India isn’t just looking to gain access to RIM’s Blackberry emails and Nokia’s Push Mail services – it’s all services that use encryption services. The one question that should have been on everyone’s mind after the Indian government’s long back and forth on the blocking of Blackberry services was this – why only Blackberry? Last week, we got an answer to that question – it isn’t just Blackberry. The Economic Times reported that India’s Home Ministry has asked the Department of Telecom to bar “mobile phone companies” (presumably, telecom operators) from launching Nokia’s Push mail and power mail services. A few other questions still remain:
– Why Only Push Mail? Note that Nokia’s Push service hasn’t been “banned” in India, as reported. You can still set up email on your Nokia handsets, and it can pull in mail on a regular basis. In that context, all Android phones can pull in email, or you can just log on to any email service via the mobile Internet, and refresh your email. So why single out push mail? Most pull mail services also deliver email in realtime. There are several of email sites online, many of them encrypted. What all will they track? Will the Home Ministry mandate that only “registered”, “approved” or “licensed” service providers can provide email in India? They can clearly control access through ISPs and Telecom operators.
– Why Email? Why Not Social Networks? Via the mobile Internet, you can log on to various chat services and interact in real-time, (depending on the reliability of GPRS/3G connectivity from your telecom service provider. Keep in mind that phone calls are already being tapped. Indian government has acknowledged that “On an average, between 7,500 to 9,000 orders for interception of telephones are issued by the Central Government per month,” typically for a time period not more than 6 months.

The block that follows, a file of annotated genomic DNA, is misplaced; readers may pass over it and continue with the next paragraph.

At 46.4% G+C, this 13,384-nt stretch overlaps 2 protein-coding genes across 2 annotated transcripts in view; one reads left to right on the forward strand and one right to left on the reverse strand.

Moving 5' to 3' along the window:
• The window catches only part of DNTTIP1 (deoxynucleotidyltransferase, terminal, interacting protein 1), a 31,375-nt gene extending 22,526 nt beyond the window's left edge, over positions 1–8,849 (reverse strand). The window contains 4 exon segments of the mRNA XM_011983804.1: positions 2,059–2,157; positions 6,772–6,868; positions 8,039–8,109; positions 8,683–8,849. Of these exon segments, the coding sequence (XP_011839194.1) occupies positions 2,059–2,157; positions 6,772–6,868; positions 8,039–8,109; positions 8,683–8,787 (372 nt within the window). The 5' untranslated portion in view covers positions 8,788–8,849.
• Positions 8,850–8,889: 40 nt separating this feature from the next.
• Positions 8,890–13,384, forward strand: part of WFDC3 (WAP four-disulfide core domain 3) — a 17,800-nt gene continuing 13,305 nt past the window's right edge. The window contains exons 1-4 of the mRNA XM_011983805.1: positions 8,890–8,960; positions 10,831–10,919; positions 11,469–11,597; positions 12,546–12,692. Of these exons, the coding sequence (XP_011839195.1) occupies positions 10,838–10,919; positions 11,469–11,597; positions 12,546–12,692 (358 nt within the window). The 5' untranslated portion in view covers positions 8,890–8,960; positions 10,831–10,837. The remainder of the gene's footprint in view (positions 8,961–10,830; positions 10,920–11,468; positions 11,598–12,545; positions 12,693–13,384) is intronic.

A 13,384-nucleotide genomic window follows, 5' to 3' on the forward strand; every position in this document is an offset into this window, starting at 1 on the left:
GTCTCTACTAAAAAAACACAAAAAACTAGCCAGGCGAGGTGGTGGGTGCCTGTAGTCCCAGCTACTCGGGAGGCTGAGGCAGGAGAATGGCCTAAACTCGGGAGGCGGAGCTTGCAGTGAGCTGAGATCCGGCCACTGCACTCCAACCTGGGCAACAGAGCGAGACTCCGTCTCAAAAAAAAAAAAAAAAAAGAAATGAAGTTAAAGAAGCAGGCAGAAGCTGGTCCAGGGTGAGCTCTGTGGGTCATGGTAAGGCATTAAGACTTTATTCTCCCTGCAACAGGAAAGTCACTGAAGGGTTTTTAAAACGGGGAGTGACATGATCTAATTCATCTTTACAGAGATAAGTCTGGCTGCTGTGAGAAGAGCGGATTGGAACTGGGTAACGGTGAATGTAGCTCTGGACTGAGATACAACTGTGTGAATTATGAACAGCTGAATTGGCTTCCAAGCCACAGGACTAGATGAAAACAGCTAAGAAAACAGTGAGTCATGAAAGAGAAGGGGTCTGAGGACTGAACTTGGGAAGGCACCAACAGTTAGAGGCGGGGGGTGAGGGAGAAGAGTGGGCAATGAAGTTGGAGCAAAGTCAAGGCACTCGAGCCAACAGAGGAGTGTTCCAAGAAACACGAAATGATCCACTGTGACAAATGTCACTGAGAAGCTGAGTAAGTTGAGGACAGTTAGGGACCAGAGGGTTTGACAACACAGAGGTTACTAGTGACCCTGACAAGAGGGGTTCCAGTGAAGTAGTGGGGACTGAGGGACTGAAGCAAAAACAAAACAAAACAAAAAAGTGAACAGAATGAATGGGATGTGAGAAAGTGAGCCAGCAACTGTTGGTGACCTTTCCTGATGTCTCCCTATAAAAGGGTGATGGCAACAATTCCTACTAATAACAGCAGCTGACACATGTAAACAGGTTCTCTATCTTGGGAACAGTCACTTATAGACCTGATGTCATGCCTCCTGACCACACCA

It appears that it’s not just email that is being looked at. In an interview with Business Standard, R Chandrashekar, Secretary at the Department of Telecom says that “All the services which use encryption in one form or the other are being looked at”
Remember that Video Calling in India was banned for a while, until telecom operators assured that they’ll provide real-time interception of video calls. That deadline expires on July 31st 2011. Note that there are other tools which will allow video calling, or even just Internet Telephony services, and if we’re moving beyond just email to all communication, then social networks could be under the radar. Users could be exchanging messages on Facebook chat, messages, or merely Direct messaging each other on Twitter.
Blackberry and Nokia Push Mail are being targeted now, but as is clear from what Chandrashekar said, the scope is vast, and it can be expanded. So the question is – what next? About time someone also looked at this from a privacy perspective; “National Security” is important, there need to be checks and balances to ensure this power to access personal and business communications isn’t abused.
Note: Do read comments on privacy issues with the rules to the IT Act by CIS India.